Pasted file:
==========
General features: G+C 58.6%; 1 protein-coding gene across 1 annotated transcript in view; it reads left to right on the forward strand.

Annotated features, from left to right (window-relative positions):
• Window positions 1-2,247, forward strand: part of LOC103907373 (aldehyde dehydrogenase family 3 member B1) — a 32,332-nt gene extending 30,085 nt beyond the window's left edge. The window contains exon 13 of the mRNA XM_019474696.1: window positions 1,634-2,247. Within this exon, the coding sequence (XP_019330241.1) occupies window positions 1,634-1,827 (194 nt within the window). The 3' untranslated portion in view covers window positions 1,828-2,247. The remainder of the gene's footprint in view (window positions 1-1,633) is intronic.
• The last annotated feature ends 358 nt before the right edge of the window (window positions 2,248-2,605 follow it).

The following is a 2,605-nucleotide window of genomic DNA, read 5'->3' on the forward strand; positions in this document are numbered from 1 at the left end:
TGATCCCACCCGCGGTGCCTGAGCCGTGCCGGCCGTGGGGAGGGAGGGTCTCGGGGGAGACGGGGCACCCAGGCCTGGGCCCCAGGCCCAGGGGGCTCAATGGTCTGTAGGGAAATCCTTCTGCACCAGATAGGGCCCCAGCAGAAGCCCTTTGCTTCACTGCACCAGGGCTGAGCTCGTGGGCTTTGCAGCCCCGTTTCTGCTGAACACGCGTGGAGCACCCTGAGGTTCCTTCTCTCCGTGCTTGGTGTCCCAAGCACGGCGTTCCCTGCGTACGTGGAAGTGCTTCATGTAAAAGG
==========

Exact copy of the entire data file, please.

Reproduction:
General features: G+C 58.6%; 1 protein-coding gene across 1 annotated transcript in view; it reads left to right on the forward strand.

Annotated features, from left to right (window-relative positions):
• Window positions 1-2,247, forward strand: part of LOC103907373 (aldehyde dehydrogenase family 3 member B1) — a 32,332-nt gene extending 30,085 nt beyond the window's left edge. The window contains exon 13 of the mRNA XM_019474696.1: window positions 1,634-2,247. Within this exon, the coding sequence (XP_019330241.1) occupies window positions 1,634-1,827 (194 nt within the window). The 3' untranslated portion in view covers window positions 1,828-2,247. The remainder of the gene's footprint in view (window positions 1-1,633) is intronic.
• The last annotated feature ends 358 nt before the right edge of the window (window positions 2,248-2,605 follow it).

The following is a 2,605-nucleotide window of genomic DNA, read 5'->3' on the forward strand; positions in this document are numbered from 1 at the left end:
TGATCCCACCCGCGGTGCCTGAGCCGTGCCGGCCGTGGGGAGGGAGGGTCTCGGGGGAGACGGGGCACCCAGGCCTGGGCCCCAGGCCCAGGGGGCTCAATGGTCTGTAGGGAAATCCTTCTGCACCAGATAGGGCCCCAGCAGAAGCCCTTTGCTTCACTGCACCAGGGCTGAGCTCGTGGGCTTTGCAGCCCCGTTTCTGCTGAACACGCGTGGAGCACCCTGAGGTTCCTTCTCTCCGTGCTTGGTGTCCCAAGCACGGCGTTCCCTGCGTACGTGGAAGTGCTTCATGTAAAAGG